Alyson Klein writes at the Education Week (12/12) “Politics K-12” blog that under the bipartisan budget plan announced by congressional negotiators on Tuesday, districts “would get some relief” from Federal budget sequestration, noting that the measure “would roll back most of the so-called sequester cuts for the next two years.” She explains that the move would restore some 87% of the discretionary spending, a broad category that includes education programs. The piece quotes Mary Kusler, director of government relations for the National Education Association, saying, “We believe that this is an important first step in relieving some of the horrible cuts that have impacted schools across the country. In our opinion, we would have liked to see [the agreement] go further.”
Politico (12/12, Nelson) also covers this story in its “Morning Education” feature, noting that according to Joel Packer of the Committee for Education Funding, “spending for the second year of the two-year agreement is virtually the same as the first, so in 2015, education would essentially be flat-funded.”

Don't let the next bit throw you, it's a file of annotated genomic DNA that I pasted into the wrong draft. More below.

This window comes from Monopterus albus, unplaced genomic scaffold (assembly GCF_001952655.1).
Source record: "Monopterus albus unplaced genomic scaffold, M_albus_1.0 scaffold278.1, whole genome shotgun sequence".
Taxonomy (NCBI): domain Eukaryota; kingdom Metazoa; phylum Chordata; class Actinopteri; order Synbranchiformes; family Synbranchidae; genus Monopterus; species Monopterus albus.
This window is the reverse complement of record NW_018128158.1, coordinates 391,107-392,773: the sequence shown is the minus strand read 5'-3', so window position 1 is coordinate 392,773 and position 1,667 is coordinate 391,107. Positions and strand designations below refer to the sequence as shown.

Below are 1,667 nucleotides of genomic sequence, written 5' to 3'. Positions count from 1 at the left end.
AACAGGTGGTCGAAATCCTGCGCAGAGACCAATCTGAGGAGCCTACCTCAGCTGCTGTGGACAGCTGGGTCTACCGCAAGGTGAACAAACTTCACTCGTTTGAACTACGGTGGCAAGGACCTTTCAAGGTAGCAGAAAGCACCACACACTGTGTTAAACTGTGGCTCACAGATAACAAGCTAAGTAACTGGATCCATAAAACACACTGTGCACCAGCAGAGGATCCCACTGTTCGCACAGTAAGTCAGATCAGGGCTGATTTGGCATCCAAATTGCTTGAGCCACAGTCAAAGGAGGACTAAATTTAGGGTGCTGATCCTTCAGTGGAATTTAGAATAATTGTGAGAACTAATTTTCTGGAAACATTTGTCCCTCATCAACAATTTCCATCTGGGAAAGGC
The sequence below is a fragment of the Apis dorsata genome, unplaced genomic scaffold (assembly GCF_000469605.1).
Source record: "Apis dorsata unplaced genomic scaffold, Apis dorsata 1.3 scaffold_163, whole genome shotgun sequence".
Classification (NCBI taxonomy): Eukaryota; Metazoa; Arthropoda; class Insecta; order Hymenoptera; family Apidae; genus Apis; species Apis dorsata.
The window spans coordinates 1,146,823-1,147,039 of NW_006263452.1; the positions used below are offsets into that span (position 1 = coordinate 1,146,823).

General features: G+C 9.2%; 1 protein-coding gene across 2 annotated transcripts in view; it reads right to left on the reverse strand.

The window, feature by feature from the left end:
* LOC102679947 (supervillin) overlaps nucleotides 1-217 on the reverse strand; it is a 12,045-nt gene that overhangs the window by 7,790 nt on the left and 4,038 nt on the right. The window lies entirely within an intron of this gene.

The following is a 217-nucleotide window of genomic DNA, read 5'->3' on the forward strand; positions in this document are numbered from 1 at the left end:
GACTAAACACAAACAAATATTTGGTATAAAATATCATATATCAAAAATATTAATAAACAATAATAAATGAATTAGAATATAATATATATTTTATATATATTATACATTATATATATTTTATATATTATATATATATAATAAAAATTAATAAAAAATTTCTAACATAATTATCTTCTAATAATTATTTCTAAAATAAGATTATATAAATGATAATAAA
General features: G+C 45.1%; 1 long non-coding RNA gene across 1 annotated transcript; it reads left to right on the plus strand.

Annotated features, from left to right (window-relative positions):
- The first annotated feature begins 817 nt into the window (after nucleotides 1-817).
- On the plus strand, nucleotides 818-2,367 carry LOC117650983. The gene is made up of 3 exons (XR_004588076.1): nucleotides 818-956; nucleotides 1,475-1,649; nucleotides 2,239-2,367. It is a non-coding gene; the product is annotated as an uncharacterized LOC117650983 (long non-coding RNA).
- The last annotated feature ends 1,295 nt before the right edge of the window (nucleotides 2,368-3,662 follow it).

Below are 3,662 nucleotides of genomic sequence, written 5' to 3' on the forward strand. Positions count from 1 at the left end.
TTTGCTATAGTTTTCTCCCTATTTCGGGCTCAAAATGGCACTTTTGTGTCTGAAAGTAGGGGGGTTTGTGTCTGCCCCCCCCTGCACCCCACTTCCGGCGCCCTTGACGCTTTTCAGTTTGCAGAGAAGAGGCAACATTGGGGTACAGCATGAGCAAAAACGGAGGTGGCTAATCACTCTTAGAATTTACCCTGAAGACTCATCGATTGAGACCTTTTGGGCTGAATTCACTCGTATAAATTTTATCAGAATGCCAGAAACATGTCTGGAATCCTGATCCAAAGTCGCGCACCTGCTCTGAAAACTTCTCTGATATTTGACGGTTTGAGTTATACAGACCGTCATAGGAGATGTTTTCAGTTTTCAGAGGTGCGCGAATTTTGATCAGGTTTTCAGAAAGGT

Special Education Programs Could Benefit. US News & World Report (12/12, Bidwell) reports that some education observers say the budget deal “could be a step in the right direction” toward offsetting Federal and local special education cuts that have contributed “to higher class sizes, larger case loads and fewer resources.” The piece notes that a recent survey of special-needs educators found that “nearly three-quarters at least partially blamed” sequestration.